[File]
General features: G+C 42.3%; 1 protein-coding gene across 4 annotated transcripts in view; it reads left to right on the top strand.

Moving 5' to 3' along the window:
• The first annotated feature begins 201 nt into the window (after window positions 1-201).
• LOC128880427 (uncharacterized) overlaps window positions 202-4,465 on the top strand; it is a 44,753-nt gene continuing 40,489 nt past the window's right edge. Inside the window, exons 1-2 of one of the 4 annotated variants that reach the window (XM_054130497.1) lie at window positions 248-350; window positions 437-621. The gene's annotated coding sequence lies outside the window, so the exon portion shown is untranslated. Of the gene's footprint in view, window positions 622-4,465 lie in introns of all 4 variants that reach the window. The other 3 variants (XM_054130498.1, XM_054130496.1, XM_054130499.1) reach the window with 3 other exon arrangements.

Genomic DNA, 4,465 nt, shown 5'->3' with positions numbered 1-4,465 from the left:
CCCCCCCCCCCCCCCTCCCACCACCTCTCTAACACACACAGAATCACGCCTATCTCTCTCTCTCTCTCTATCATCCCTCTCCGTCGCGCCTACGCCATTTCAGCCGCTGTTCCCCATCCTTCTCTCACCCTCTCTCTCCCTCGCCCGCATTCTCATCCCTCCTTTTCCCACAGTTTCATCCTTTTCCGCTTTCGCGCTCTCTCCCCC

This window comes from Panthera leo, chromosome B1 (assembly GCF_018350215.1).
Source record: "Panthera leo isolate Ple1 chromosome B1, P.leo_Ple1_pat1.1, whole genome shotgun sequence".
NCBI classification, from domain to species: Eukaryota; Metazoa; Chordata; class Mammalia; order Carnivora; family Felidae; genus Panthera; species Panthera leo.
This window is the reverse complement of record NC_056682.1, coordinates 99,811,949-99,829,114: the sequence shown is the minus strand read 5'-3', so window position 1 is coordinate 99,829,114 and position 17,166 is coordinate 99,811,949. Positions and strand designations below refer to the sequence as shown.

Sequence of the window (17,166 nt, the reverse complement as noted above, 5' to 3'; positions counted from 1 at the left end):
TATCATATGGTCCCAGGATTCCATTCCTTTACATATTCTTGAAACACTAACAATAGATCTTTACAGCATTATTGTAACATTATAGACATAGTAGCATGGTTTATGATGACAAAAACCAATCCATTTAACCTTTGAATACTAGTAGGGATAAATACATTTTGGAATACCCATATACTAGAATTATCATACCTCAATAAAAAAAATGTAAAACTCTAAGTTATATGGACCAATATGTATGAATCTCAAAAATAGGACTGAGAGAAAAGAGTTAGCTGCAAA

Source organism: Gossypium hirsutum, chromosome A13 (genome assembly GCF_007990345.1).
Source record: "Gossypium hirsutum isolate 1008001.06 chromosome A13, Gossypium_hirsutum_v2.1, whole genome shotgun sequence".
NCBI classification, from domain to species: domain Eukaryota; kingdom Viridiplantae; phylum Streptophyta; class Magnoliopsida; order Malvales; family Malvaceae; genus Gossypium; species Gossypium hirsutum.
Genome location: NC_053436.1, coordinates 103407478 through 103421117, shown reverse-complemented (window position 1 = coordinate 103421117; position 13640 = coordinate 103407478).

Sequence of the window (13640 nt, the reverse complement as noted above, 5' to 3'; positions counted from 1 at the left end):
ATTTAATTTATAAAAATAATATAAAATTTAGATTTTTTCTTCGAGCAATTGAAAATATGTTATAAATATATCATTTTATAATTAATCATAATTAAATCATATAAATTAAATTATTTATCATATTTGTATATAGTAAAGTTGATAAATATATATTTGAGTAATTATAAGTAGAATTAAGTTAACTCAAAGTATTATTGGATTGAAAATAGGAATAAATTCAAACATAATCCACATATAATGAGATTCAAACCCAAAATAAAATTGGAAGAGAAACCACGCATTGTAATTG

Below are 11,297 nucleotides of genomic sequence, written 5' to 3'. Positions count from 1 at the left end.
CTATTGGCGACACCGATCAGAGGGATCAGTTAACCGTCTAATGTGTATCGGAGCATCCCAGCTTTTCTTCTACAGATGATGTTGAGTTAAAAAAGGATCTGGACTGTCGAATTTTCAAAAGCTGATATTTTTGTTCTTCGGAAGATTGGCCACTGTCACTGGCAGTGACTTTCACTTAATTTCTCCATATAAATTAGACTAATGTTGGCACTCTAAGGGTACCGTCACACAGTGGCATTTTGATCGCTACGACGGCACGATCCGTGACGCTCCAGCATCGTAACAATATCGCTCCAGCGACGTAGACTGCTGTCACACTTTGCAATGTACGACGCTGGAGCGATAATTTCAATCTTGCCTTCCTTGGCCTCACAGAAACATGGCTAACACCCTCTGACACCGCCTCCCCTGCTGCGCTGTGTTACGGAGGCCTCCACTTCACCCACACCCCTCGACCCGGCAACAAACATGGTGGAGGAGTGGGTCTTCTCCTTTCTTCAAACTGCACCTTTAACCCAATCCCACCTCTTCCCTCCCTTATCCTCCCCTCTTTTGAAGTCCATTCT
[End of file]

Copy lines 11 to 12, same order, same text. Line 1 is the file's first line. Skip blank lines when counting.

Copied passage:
Sequence of the window (17,166 nt, the reverse complement as noted above, 5' to 3'; positions counted from 1 at the left end):
TATCATATGGTCCCAGGATTCCATTCCTTTACATATTCTTGAAACACTAACAATAGATCTTTACAGCATTATTGTAACATTATAGACATAGTAGCATGGTTTATGATGACAAAAACCAATCCATTTAACCTTTGAATACTAGTAGGGATAAATACATTTTGGAATACCCATATACTAGAATTATCATACCTCAATAAAAAAAATGTAAAACTCTAAGTTATATGGACCAATATGTATGAATCTCAAAAATAGGACTGAGAGAAAAGAGTTAGCTGCAAA